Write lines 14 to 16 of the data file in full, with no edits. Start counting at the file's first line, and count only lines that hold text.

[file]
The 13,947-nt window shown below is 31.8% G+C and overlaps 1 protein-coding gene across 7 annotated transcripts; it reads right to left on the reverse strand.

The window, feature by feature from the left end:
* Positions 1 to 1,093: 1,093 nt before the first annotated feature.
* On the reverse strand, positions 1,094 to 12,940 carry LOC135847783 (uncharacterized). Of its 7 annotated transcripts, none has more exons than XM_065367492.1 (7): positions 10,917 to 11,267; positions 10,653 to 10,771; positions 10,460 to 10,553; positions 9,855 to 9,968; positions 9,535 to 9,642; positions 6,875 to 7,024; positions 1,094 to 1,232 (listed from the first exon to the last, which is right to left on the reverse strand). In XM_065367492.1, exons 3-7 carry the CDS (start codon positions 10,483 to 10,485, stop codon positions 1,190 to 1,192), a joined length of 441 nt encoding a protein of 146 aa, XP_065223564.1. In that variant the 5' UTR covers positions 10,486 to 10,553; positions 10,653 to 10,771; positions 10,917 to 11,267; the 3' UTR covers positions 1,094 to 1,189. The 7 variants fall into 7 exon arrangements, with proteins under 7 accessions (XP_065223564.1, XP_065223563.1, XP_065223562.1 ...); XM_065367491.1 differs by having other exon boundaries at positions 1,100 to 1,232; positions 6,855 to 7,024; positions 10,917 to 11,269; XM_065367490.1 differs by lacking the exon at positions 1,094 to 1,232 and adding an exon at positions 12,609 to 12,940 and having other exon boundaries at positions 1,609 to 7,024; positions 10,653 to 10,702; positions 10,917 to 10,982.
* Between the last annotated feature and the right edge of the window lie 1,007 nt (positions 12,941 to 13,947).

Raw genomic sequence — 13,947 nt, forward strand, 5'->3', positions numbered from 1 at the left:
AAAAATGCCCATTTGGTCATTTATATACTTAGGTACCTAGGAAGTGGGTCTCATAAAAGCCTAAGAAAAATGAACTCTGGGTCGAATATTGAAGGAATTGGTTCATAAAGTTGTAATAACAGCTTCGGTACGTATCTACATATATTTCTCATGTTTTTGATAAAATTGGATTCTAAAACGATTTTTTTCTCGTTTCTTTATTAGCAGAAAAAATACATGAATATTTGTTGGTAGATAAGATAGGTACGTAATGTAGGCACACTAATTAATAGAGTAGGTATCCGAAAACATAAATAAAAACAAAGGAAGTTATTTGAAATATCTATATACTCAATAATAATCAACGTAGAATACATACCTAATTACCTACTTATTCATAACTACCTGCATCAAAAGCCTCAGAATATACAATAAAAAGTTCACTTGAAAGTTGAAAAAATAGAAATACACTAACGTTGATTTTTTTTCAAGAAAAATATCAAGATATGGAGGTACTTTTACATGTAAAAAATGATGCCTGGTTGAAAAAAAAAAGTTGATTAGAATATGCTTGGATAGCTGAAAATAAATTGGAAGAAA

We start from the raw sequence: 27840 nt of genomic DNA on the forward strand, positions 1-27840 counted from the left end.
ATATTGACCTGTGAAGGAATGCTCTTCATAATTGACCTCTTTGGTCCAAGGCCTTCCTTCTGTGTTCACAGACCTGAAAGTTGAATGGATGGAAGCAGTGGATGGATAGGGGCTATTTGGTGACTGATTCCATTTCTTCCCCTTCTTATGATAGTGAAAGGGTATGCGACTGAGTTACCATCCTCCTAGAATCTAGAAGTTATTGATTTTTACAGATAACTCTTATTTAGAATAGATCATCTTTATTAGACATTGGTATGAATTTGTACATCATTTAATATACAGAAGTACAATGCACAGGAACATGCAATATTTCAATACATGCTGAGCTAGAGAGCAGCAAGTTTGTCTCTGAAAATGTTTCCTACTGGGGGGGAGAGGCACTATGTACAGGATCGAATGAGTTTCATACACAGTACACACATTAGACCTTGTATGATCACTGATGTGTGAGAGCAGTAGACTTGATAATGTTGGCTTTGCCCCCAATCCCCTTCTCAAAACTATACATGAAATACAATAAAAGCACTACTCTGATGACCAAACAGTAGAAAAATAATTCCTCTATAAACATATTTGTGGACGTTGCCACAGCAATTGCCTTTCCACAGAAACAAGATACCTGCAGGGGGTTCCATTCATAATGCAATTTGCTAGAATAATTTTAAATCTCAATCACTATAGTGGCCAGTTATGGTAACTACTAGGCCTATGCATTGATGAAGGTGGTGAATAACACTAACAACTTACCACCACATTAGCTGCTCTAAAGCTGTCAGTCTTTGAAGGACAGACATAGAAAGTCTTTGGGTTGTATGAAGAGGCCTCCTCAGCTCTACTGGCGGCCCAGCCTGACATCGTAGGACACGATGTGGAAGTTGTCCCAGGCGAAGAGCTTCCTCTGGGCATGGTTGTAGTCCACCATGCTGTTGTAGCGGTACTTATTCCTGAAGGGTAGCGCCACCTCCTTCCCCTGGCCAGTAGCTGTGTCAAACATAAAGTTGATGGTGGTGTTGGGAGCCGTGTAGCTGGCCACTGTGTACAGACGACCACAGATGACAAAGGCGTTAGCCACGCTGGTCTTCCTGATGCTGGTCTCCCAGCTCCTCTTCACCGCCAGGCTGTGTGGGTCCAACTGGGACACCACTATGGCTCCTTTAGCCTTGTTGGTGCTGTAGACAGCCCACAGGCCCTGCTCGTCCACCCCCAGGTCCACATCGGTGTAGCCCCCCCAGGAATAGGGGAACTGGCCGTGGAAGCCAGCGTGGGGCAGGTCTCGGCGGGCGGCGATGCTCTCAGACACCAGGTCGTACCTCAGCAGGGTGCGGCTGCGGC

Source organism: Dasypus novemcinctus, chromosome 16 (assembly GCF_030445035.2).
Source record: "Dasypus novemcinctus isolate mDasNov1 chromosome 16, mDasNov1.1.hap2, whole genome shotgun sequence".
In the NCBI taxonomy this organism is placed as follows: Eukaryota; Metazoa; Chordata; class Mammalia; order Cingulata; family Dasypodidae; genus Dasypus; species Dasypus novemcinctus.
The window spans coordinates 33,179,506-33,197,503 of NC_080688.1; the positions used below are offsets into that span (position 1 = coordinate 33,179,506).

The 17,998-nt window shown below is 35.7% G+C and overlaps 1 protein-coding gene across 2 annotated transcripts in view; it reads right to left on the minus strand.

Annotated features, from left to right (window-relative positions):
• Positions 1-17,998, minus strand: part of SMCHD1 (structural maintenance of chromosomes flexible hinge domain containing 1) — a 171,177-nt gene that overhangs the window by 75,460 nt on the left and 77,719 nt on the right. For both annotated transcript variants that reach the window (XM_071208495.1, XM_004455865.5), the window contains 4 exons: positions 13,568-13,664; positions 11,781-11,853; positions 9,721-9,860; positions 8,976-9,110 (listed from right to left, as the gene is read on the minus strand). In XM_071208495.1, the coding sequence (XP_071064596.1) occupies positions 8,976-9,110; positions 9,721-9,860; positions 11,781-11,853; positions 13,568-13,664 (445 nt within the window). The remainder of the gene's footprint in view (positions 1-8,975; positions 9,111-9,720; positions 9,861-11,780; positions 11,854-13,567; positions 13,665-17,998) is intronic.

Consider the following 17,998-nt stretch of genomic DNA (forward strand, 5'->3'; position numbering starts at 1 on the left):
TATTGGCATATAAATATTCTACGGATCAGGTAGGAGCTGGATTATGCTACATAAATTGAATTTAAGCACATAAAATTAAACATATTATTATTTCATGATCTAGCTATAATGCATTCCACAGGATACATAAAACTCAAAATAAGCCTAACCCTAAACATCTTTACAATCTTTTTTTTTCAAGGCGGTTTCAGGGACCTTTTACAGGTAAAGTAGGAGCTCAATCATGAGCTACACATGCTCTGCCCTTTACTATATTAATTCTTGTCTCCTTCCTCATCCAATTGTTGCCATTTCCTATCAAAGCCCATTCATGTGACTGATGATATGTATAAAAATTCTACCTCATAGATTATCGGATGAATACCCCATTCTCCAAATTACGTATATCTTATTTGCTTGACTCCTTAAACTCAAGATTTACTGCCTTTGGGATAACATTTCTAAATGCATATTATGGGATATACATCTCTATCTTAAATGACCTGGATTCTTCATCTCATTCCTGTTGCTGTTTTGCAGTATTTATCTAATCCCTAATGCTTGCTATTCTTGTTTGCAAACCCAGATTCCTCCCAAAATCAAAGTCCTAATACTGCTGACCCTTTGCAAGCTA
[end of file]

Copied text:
The 17,998-nt window shown below is 35.7% G+C and overlaps 1 protein-coding gene across 2 annotated transcripts in view; it reads right to left on the minus strand.

Annotated features, from left to right (window-relative positions):
• Positions 1-17,998, minus strand: part of SMCHD1 (structural maintenance of chromosomes flexible hinge domain containing 1) — a 171,177-nt gene that overhangs the window by 75,460 nt on the left and 77,719 nt on the right. For both annotated transcript variants that reach the window (XM_071208495.1, XM_004455865.5), the window contains 4 exons: positions 13,568-13,664; positions 11,781-11,853; positions 9,721-9,860; positions 8,976-9,110 (listed from right to left, as the gene is read on the minus strand). In XM_071208495.1, the coding sequence (XP_071064596.1) occupies positions 8,976-9,110; positions 9,721-9,860; positions 11,781-11,853; positions 13,568-13,664 (445 nt within the window). The remainder of the gene's footprint in view (positions 1-8,975; positions 9,111-9,720; positions 9,861-11,780; positions 11,854-13,567; positions 13,665-17,998) is intronic.